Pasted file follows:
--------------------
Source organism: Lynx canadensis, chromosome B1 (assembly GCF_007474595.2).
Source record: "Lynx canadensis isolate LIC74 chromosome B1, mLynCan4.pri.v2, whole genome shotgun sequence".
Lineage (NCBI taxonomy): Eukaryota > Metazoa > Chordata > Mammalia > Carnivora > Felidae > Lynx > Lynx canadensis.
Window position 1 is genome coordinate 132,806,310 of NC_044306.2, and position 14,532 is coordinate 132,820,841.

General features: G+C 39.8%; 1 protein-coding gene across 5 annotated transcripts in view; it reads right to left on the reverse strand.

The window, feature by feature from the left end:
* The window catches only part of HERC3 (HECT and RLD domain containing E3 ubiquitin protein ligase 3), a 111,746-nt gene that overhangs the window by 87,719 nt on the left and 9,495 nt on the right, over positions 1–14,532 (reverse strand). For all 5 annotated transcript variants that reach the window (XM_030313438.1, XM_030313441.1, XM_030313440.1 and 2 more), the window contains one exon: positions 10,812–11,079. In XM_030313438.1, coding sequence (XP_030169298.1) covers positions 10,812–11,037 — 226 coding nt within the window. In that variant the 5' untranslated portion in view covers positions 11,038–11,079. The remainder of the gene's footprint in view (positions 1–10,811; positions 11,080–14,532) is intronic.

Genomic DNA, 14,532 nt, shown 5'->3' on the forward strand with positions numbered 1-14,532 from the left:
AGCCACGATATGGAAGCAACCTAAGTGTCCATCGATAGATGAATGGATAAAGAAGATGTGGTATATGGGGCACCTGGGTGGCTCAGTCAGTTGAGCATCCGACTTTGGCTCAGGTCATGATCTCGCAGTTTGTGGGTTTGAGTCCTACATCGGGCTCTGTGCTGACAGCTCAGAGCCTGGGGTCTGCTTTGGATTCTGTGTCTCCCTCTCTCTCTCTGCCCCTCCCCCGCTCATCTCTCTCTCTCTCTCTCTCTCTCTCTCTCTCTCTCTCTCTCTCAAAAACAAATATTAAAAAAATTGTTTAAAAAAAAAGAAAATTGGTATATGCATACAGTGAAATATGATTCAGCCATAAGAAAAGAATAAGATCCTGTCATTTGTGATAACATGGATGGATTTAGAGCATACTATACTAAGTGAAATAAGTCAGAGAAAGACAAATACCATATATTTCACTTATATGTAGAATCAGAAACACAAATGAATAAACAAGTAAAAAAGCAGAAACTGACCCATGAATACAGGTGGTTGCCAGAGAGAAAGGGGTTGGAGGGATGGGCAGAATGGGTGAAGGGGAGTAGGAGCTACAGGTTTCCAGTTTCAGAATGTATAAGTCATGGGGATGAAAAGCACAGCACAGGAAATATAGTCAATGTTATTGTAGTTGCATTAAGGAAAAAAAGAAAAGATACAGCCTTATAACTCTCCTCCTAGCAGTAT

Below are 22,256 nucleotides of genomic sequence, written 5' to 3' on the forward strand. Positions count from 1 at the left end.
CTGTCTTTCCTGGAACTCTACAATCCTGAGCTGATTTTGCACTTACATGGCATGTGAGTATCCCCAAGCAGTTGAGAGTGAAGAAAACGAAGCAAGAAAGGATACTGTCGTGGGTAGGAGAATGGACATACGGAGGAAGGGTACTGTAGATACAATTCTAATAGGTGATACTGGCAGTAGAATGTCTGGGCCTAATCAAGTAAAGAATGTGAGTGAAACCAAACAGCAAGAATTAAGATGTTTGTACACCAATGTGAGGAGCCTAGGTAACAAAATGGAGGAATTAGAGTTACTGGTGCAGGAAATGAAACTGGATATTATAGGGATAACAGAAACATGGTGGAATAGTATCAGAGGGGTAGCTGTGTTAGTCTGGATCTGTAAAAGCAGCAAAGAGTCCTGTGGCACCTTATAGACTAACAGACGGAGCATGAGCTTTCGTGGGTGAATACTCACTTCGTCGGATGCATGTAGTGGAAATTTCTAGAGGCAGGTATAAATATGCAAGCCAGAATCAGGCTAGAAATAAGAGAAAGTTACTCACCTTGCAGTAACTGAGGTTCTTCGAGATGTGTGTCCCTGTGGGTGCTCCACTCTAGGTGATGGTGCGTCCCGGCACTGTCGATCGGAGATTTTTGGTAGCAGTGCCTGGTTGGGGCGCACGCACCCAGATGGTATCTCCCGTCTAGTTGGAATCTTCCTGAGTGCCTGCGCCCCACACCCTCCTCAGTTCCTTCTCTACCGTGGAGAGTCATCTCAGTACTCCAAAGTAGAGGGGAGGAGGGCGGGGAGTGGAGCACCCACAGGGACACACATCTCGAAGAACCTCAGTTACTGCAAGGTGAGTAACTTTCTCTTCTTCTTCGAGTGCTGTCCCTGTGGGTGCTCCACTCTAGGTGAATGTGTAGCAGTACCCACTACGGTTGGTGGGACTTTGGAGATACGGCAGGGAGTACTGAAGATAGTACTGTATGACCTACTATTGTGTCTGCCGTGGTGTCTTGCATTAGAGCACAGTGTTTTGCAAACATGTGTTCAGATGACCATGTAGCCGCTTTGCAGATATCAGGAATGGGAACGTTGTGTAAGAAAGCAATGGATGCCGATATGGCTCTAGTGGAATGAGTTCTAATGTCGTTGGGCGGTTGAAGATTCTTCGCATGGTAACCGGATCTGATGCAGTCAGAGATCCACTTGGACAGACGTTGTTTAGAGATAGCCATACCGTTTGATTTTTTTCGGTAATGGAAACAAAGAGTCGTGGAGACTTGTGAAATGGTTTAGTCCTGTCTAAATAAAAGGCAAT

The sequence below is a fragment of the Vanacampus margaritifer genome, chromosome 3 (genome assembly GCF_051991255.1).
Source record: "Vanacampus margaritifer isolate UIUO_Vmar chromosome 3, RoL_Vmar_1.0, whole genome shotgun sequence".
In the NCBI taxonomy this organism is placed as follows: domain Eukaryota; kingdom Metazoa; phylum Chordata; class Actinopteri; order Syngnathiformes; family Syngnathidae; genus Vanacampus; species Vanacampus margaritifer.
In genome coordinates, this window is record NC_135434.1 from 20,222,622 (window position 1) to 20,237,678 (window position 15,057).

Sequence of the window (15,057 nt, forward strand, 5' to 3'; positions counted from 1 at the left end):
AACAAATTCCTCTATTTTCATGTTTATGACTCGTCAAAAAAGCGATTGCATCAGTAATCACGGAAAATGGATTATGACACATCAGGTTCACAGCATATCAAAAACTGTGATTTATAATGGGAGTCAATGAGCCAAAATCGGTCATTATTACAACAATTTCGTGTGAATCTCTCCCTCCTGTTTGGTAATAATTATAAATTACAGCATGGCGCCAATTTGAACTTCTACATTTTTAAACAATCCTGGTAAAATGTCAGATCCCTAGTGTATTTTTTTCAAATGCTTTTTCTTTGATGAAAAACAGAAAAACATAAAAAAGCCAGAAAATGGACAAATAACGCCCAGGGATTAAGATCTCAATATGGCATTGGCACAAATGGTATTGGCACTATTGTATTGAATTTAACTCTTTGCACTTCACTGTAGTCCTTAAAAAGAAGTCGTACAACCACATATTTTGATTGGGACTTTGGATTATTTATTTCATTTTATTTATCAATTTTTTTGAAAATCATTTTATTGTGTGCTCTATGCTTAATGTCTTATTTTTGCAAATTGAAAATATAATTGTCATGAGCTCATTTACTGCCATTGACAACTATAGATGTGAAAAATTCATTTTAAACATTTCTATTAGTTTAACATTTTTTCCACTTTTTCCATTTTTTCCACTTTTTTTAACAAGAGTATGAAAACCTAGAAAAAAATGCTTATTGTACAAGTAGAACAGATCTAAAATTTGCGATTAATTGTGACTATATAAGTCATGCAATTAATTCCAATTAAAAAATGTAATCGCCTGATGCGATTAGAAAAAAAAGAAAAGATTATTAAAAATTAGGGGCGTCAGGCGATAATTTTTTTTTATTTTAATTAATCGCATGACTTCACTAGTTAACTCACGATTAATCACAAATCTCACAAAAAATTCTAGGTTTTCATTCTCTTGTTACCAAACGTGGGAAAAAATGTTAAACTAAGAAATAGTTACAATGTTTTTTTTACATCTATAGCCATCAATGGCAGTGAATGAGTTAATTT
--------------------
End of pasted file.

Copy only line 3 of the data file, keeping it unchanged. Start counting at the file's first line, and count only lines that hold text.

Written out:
Lineage (NCBI taxonomy): Eukaryota > Metazoa > Chordata > Mammalia > Carnivora > Felidae > Lynx > Lynx canadensis.